Finally, he chops up the whole consumer body into different sectors and groups. He chooses the fillet piece best matching the task at hand, and then observes the selected consumer group under all its facets.
A good strategist knows the consumer’s needsbetter than the consumer’s mother. However, the similarities end at this point, because unlike a mother, a strategist makes use of the knowledge gained without any scruples.
He sits, lurks, and busily turns the consumer’s innermost desires, hidden fears and even completely innocent habits into the foundations of an effective strategy.
When he finally reveals it to the world, you, dear consumer, will have no other choice, but to begin desiring the advertised brand. When a skilful strategist points his marketing canons at you, you are lost; the brand will encourage you to play; exactly when you are bored, they will invite you to eat a delicious cake when you fancy eating something sweet and they will whisper in your ear that it is good to be yourself at times when you need to build up your self-esteem.
The strategist takes a look into your wallet.
Well, that’s it! Budget and resources are critical elements of the strategy. The strategist knows that the marketing strategy is a long-term (at least an annual – and often even 5-year) investment that requires a decent budget and the work of the entire team.
The strategist asks himself the question: how to choose the budget?
Bare minimum budget – extinguishing a fire: it will allow you to slowly organize processes and communication, but you should rather not think of a broad reach.
optimum budget: as the name suggests, this is the budget thanks to which you can achieve your goals comfortably by evenly scheduling them in time, dividing them into all necessary communication channels, corresponding to the needs of recipients and companies.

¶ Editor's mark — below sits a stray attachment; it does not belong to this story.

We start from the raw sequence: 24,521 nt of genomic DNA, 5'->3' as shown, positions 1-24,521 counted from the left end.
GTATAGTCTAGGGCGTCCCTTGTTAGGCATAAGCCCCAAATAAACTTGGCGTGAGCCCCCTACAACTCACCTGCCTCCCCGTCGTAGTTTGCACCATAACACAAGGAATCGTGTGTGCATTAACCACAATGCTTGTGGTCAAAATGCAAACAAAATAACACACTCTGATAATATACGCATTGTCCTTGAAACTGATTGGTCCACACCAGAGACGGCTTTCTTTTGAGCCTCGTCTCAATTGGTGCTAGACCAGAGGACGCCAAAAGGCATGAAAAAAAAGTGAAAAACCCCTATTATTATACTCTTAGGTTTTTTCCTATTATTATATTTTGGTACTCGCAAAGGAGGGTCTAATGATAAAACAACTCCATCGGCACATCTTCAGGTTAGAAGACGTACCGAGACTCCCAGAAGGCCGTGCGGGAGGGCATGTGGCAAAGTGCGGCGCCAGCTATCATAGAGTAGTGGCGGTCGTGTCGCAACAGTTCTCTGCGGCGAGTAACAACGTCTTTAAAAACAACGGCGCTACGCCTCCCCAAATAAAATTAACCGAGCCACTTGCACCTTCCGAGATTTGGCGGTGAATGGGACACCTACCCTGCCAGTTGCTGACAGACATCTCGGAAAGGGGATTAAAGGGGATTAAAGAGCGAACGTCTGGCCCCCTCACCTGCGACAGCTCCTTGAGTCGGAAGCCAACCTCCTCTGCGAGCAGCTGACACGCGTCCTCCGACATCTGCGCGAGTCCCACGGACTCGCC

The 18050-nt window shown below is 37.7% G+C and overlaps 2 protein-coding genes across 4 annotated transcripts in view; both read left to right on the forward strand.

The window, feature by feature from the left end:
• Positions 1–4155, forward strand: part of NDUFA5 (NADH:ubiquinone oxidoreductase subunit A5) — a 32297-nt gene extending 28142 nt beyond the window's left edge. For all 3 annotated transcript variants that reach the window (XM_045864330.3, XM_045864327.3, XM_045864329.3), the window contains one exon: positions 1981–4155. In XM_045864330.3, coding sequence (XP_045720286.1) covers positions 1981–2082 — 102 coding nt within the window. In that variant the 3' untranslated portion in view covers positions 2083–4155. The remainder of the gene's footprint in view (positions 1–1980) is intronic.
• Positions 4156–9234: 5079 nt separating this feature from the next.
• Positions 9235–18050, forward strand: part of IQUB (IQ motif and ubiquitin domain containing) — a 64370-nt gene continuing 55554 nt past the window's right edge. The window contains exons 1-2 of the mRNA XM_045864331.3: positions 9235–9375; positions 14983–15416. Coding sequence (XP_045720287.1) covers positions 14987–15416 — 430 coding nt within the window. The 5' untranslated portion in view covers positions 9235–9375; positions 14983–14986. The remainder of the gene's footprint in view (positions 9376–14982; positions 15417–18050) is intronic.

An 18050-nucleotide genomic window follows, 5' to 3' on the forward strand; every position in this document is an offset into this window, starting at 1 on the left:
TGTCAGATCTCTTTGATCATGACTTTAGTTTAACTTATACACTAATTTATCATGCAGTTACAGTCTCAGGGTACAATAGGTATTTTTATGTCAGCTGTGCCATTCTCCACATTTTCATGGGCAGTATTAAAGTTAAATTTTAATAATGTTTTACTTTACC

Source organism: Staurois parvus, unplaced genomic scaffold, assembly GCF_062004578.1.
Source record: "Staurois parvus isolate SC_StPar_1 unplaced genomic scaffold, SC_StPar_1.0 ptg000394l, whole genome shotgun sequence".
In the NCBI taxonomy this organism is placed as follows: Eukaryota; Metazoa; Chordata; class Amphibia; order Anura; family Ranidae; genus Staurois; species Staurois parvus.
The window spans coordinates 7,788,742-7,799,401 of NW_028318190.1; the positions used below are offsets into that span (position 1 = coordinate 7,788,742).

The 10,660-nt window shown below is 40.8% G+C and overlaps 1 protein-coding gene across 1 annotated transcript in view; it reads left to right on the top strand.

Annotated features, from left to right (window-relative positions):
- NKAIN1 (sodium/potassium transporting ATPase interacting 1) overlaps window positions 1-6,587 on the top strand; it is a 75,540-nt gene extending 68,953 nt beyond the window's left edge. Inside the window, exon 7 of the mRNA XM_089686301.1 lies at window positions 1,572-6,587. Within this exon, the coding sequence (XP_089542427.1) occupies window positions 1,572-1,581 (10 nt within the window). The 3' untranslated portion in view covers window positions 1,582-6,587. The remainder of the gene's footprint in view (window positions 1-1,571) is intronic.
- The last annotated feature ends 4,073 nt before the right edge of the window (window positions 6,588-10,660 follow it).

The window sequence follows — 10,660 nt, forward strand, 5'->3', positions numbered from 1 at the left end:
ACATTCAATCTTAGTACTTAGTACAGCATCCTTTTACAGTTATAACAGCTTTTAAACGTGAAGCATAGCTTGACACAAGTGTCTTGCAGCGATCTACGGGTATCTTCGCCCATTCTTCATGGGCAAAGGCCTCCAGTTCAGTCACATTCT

Leader’s budget: in this case, the task is clear: you want to be the first in the industry. This will not happen if the company’s budget does not reflect this. When estimating expenditures, the strategist will first compare them to the competition‘s expenses, taking into account the additional effortrequired for counter measures when the competition reacts to the campaign.
The strategist develops ways to link the product with the consumer..
The brand is the principle of order in the chaos of market data, consumer needs, product characteristics and the characteristics of competitors’ brands. The brand has many dimensions.
Its logotype is more obvious and clearly visible, but what is more important in the brand is what you can not see and what consumers have in their heads and hearts.
In moments when the strategist wants to influence someone, he calls upon beliefs, sensations and emotions that the average consumer links with the brand and its image.
The image of the brand becomes particularly important when the market is rich and consumers have many products to choose from (think about yogurts, jeans and candy bars, but also about cars, banks).
In situations, when products no longer differ in price, quality, or functional features, soft factors decide which ones will end up in the consumer’s basket. Such factors are based on how much the values, emotions, and associations with a given brand appeal to the consumer.
He chooses brands that appear to be the most attractive to him.
Hence, the best thing a Strategist can do is to build a brand positioning around a set of values, emotions, information and associations that the consumer should have in mind.